by Russell Baker
Here is a letter of friendly advice. "Be serious," it says. What it means, of course, is, "Be solemn." The distinction between being serious and being solemn seems to be vanishing among Americans, just as surely as the distinction between "now" and "presently" and the distinction between liberty and making a mess.
Being solemn is easy. Being serious is hard. You probably have to be born serious, or at least go through a very interesting childhood. Children almost always begin by being serious, which is what makes them so entertaining when compared to adults as a class.
Adults, on the whole, are solemn. The transition from seriousness to solemnity occurs in adolescence, a period in which Nature, for reasons of her own, plunges people into foolish frivolity. During this period the organism struggles to regain dignity by recovering childhood's genius for seriousness. It is usually a hopeless cause.
As a result, you have to settle for solemnity. Being solemn has almost nothing to do with being serious, but on the other hand, you can't go on being adolescent forever, unless you are in the performing arts, and anyhow most people can't tell the difference. In fact, though Americans talk a great deal about the virtue of being serious, they generally prefer people who are solemn over people who are serious.
In politics, the rare candidate who is serious, like Adlai Stevenson, is easily overwhelmed by one who is solemn, like General Eisenhower. This is probably because it is hard for most people to recognize seriousness, which is rare, especially in politics, but comfortable to endorse solemnity, which is as commonplace as jogging.
Jogging is solemn. Poker is serious. Once you grasp that distinction, you are on your way to enlightenment. To promote the cause, I submit the following list from which the vital distinction should emerge more clearly.
(1) Shakespeare is serious. David Suskind is solemn.
(2) Chicago is serious. California is solemn.
(3) Blow-dry hair stylings on anchor men for local television shows are solemn. Henry James is serious.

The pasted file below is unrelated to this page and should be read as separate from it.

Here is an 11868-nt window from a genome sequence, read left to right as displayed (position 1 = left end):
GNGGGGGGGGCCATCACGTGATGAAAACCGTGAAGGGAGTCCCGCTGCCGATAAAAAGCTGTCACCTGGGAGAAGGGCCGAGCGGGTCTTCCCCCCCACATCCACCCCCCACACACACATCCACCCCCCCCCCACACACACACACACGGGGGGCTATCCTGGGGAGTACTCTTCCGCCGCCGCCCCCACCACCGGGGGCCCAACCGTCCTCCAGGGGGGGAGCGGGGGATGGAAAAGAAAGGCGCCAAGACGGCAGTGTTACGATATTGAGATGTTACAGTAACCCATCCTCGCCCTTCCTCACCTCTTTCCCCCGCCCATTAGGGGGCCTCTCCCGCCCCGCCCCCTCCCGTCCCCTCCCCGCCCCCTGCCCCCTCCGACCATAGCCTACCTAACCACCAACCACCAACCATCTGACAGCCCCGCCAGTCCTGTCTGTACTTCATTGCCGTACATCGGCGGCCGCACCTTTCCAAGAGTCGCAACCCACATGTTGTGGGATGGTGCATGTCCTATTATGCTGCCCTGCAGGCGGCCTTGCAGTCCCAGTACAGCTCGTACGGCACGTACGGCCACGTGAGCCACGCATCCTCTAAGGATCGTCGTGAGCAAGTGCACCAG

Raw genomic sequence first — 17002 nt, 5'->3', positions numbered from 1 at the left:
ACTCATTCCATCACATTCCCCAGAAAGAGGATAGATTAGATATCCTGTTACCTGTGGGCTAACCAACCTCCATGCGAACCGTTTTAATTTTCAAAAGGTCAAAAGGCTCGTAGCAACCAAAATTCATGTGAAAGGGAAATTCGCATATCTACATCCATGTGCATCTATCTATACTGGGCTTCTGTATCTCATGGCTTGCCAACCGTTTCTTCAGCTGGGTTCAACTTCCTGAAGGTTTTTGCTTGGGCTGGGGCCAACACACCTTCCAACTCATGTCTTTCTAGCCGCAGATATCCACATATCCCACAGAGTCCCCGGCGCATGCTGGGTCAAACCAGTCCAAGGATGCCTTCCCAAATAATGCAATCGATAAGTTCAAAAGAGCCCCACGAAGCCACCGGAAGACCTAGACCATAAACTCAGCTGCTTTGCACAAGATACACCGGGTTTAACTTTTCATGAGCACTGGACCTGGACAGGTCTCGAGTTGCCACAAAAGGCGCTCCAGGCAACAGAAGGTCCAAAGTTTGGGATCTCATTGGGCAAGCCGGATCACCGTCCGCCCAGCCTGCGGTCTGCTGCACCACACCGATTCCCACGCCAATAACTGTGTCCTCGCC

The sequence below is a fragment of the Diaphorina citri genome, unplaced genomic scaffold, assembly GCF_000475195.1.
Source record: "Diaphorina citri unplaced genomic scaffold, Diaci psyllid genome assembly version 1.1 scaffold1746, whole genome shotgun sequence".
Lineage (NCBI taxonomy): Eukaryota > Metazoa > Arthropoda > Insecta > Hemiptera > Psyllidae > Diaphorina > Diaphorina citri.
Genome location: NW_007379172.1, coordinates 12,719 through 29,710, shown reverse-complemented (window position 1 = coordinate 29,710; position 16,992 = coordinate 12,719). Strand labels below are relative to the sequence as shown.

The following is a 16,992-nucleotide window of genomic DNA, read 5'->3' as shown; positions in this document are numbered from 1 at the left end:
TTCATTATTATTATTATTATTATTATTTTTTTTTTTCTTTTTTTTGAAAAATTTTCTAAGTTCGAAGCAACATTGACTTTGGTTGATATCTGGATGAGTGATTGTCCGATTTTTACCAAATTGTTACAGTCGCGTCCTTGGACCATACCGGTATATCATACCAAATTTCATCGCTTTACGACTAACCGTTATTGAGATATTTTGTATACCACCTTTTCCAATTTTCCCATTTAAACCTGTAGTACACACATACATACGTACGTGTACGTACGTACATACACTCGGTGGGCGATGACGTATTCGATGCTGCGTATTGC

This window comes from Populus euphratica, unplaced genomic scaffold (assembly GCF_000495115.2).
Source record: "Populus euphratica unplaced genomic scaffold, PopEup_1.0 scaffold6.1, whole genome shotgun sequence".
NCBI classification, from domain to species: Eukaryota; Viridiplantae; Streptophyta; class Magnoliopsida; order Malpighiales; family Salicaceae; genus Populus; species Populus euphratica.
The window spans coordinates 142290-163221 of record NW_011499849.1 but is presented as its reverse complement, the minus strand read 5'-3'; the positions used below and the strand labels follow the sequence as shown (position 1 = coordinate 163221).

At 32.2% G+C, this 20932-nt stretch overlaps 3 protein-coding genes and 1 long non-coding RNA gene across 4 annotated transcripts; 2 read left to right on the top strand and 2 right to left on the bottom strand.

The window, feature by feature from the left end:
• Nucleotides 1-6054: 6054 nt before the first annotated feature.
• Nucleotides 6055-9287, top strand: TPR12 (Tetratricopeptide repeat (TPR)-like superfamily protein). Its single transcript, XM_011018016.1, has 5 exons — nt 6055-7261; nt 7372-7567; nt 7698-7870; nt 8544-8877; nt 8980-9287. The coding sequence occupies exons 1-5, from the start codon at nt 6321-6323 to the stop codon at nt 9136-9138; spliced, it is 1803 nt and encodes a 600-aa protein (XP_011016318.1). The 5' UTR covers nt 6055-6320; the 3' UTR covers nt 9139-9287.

(4) Falling in love, getting married, having children, getting divorced and fighting over who gets the car and the Wedgewood are all serious. The new sexual freedom is solemn.
(5) Playboy is solemn. The New Yorker is serious.
(6) S.J. Perelman is serious. Norman Mailer is solemn.
(7) The Roman Empire was solemn. Periclean Athens was serious.
(8) Arguing about "structured programs" of anything is solemn. So are talking about "utilization," attending conferences on the future of anything, and group bathing when undertaken for the purpose of getting to know yourself better, or at the prescription of a swami. Taking a long walk by yourself during which you devise a foolproof scheme for robbing Cartiers is serious.
(9) Washington is solemn. New York is serious. So is Las Vegas, but Miami Beach is solemn.
(10) Humphrey Bogart movies about private eyes and Randolph Scott movies about gunslingers are serious. Modern movies that are sophisticated jokes about Humphrey Bogart movies and Randolph Scott movies are solemn.
Making lists, of course, is solemn, but this is permissible in newspaper columns, because newspaper columns are solemn. They strive, after all, to reach the mass audience, and the mass audience is solemn, which accounts for the absence of seriousness in television, paperback books found in airport bookracks, the public school systems of America, wholesale furniture outlets, shopping centers and American-made automobiles.
I make no apology for being solemn rather than serious. Nor should anyone else. It is the national attitude. It is perfectly understandable. It is hard to be Periclean Athens. It is hard to be Shakespeare. It is hard to be S.J. Perelman. It is hard to be serious.
And yet, one cannot go on toward eternity without some flimsy attempt at dignity. Adolescence will not do. One must at least make the effort to resume childhood's lost seriousness, and so, with the best of intentions, one tries his best, only to end up being vastly, uninterestingly solemn.
Writing sentences that use "One" as a pronoun is solemn. Making pronouncements on American society is solemn. Turning yourself off when pronouncements threaten to gush is not exactly serious, although it shows a shred of wisdom.
New York Times Magazine [April 30, 1978, p. 17]